Miriam was a minimal tropical storm that briefly threatened the southern Baja California peninsula of Mexico before weakening to a tropical depression.
a. Synoptic History
The antecedent disturbance to Miriam was a weak tropical wave that crossed the coast of Africa on 29 August. The wave briefly developed some rotational character in the south-central tropical Atlantic on 2 September, but then continued to the west without distinction across South America and emerged into the eastern North Pacific on the 9th. Westward progression of the wave slowed over the next several days as it moved into a broad area of low pressure south and southwest of the Gulf of Tehuantepec, and began to take a more northwesterly track. Dvorak technique classifications on the disturbance that was to become Miriam began at 0600 UTC on the 15th, although a separate disturbance in the vicinity had been previously classified for several days. During the day, the system developed short banding features and by 1800 UTC on the 15th, ship reports indicated a closed circulation had developed and that a tropical depression had formed about 250 n mi south-southeast of Cabo San Lucas, Mexico. The "best track" chart of the tropical cyclone's path is given in Figure 1, with the wind and pressure histories shown in Figure 2 and Figure 3, respectively. The best track is listed in Table 1.
Over the next 24 hours, the depression moved to the north then north-northwest with only intermittent organized convection. The system became a tropical storm at 1200 UTC on the 16th, when it was about 175 n mi southeast of Cabo San Lucas, but weakened within twelve hours to a depression in southwesterly shear. The depression continued to the north-northwest into the southern Gulf of California, where the circulation dissipated shortly after 1200 UTC on the 17th, when it was about 60 n mi northeast of Cabo San Lucas.
b. Meteorological Statistics
Observations in Miriam (Figure 2 and Figure 3) include satellite-based Dvorak technique intensity estimates from the Tropical Analysis and Forecast Branch (TAFB), the Satellite Analysis Branch (SAB) and the U. S. Air Force Weather Agency (AFWA). Although these estimates support tropical storm strength for 24 hours or longer, scatterometer data from the QuikSCAT satellite suggest that this interval was no longer than twelve hours, and it is conceivable that Miriam never truly was a tropical storm.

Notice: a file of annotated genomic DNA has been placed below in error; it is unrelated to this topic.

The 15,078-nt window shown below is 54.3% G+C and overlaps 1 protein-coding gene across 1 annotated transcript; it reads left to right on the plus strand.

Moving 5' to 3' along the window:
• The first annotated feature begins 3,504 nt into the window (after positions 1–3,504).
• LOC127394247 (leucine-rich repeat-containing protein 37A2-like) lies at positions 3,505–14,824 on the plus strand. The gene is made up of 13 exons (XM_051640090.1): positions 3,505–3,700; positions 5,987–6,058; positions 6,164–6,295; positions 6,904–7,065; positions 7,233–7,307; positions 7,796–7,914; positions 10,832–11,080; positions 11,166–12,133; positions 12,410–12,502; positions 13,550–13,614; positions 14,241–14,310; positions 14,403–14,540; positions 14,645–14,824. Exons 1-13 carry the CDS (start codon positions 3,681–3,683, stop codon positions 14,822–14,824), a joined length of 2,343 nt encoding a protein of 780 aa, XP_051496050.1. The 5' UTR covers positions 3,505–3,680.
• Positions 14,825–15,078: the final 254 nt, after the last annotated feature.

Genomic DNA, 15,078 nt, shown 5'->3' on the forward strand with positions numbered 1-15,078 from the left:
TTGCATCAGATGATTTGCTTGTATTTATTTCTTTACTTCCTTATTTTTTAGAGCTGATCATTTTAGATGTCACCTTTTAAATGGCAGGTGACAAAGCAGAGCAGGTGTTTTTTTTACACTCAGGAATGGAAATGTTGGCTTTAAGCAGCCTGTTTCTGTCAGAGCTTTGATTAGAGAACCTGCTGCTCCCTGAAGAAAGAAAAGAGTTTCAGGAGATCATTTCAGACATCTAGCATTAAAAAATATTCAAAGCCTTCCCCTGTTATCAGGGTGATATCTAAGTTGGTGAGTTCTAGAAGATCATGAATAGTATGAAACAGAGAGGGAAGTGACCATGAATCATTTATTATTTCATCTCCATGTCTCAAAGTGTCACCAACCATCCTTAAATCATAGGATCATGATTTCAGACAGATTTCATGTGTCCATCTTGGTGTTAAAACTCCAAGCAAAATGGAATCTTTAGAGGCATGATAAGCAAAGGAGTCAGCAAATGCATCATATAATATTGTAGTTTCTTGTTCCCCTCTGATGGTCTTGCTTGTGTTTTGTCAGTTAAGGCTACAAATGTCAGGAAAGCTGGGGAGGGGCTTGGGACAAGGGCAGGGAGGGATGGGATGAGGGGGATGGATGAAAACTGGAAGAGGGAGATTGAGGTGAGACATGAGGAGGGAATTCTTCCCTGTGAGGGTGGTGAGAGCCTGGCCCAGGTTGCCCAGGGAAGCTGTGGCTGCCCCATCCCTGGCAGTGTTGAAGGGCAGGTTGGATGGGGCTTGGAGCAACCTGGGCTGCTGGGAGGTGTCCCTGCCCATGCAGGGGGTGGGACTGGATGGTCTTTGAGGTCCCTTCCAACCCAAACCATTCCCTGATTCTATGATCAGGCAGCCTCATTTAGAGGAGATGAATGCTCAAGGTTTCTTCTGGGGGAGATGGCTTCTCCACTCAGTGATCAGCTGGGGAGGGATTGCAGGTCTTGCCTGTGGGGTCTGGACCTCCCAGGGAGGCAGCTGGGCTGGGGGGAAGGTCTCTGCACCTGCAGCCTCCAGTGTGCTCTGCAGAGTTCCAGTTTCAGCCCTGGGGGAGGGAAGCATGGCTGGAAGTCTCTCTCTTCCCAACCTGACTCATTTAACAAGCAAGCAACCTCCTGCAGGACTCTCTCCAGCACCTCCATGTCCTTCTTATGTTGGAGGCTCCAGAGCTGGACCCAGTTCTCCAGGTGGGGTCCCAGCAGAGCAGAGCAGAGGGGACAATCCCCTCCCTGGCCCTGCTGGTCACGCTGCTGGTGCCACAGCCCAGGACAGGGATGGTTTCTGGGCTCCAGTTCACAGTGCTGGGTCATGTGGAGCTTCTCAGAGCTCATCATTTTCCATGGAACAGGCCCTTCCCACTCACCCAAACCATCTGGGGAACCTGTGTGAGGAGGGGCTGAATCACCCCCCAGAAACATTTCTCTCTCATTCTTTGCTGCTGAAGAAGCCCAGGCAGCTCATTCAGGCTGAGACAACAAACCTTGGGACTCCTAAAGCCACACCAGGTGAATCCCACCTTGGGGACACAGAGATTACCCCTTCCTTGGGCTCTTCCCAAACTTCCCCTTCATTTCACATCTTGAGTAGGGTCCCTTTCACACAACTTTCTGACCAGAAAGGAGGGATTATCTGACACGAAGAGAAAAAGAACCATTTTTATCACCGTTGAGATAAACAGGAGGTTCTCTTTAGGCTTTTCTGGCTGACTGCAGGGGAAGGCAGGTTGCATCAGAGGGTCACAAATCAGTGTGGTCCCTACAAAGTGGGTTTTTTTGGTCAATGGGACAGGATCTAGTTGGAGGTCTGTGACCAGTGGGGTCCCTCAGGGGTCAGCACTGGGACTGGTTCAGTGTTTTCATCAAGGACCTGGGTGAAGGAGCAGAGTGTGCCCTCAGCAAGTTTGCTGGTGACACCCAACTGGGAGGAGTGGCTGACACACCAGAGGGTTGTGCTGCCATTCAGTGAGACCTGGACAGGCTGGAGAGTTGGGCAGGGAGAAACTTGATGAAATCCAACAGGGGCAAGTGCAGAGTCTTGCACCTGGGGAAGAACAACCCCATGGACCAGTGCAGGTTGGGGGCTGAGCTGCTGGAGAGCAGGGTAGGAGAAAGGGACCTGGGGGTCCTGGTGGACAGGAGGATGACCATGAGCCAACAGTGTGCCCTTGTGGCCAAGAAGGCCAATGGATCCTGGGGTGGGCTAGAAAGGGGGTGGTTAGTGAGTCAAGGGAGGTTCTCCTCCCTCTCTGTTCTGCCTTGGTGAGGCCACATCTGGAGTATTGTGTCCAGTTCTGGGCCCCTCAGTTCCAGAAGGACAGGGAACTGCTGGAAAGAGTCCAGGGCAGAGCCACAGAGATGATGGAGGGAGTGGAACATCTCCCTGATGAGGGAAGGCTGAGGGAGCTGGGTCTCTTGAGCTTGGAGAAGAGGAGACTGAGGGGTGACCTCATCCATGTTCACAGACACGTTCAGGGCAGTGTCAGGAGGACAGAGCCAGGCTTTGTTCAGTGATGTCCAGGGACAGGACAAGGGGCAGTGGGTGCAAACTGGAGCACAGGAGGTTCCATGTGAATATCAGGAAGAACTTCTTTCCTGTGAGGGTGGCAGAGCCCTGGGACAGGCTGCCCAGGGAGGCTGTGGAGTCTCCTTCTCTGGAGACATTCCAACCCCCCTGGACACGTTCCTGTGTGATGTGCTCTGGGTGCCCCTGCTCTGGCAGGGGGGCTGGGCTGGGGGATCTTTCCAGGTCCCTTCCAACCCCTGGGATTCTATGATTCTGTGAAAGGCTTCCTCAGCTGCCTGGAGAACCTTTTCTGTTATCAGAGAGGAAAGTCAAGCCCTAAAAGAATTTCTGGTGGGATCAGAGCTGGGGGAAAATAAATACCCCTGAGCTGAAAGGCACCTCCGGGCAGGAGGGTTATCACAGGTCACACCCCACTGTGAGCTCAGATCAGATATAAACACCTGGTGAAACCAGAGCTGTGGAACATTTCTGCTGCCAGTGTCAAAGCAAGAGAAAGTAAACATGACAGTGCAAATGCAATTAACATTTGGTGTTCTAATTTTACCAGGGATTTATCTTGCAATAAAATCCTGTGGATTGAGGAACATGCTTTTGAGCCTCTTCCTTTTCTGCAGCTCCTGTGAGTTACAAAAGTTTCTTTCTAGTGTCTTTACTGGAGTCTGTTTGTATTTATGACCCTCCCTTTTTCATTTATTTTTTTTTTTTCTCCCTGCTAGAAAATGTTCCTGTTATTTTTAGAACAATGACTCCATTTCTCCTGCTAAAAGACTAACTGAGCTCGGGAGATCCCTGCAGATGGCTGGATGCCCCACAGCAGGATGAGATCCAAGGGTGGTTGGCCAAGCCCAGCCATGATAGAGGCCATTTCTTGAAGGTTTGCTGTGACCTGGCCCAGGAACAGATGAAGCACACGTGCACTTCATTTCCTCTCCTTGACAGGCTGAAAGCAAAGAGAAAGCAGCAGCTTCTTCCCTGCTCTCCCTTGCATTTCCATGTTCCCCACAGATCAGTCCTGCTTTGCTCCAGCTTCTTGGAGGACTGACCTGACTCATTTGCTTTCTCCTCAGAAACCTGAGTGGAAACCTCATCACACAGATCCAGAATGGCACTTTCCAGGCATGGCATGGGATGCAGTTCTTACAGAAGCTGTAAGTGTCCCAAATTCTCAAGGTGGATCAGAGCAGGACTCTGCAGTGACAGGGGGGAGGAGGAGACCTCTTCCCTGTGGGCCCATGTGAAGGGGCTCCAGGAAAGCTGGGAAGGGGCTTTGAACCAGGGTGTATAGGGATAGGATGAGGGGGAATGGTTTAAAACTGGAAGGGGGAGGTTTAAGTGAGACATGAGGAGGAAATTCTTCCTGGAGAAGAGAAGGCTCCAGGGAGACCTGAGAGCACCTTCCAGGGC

There were no ship or land-based reports of winds of tropical storm force associated with Miriam.
c. Casualty and Damage Statistics
There were no reports of damage or casualties associated with Miriam.
d. Forecast and Warning Critique
Miriam was a tropical storm for less than 12 hours, so there are no verifying forecasts. A tropical storm warning (Table 2) was issued by the government of Mexico for a portion of the southern Baja California peninsula, but Miriam weakened to a tropical depression before reaching the area. The tropical storm warning remained in effect until 1500 UTC on the 17th because Miriam was carried operationally as a tropical storm until that time.
Table 1. Best track for Tropical Storm Miriam, 15-17 September 2000. Date/Time
Stage Lat. (°N) Lon. (°W) 15 / 1800 19.2 107.4 1005 30 tropical depression 16 / 0000 19.8 107.4 1005 30 " 16 / 0600 20.2 107.6 1005 30 " 16 / 1200 20.6 107.8 1004 35 tropical storm 16 / 1800 21.0 108.2 1004 35 " 17 / 0000 21.5 108.5 1004 30 tropical depression 17 / 0600 22.4 108.9 1005 25 " 17 / 1200 23.7 109.2 1005 25 " 17 / 1800 dissipated 16 / 1200 20.6 107.8 1004 35 minimum pressure
Table 2. Watch and warning summary for Tropical Storm Miriam, 15-17 September 2000. Date/Time
Action Location 15 / 2100 Tropical Storm Warning issued Baja California peninsula south of 24°N latitude 17 / 1500 Tropical Storm Warning discontinued Baja California peninsula south of 24°N latitude
Figure 1. Best track positions for Tropical Storm Miriam, 15-17 September 2000.
Figure 2. Best track maximum sustained surface wind speed curve for Tropical Storm Miriam, 15-17 September 2000, and the observations on which the best track curve is based.
Figure 3. Best track minimum central pressure curve for Tropical Storm Miriam, 15-17 September 2000, and the observations on which the best track curve is based.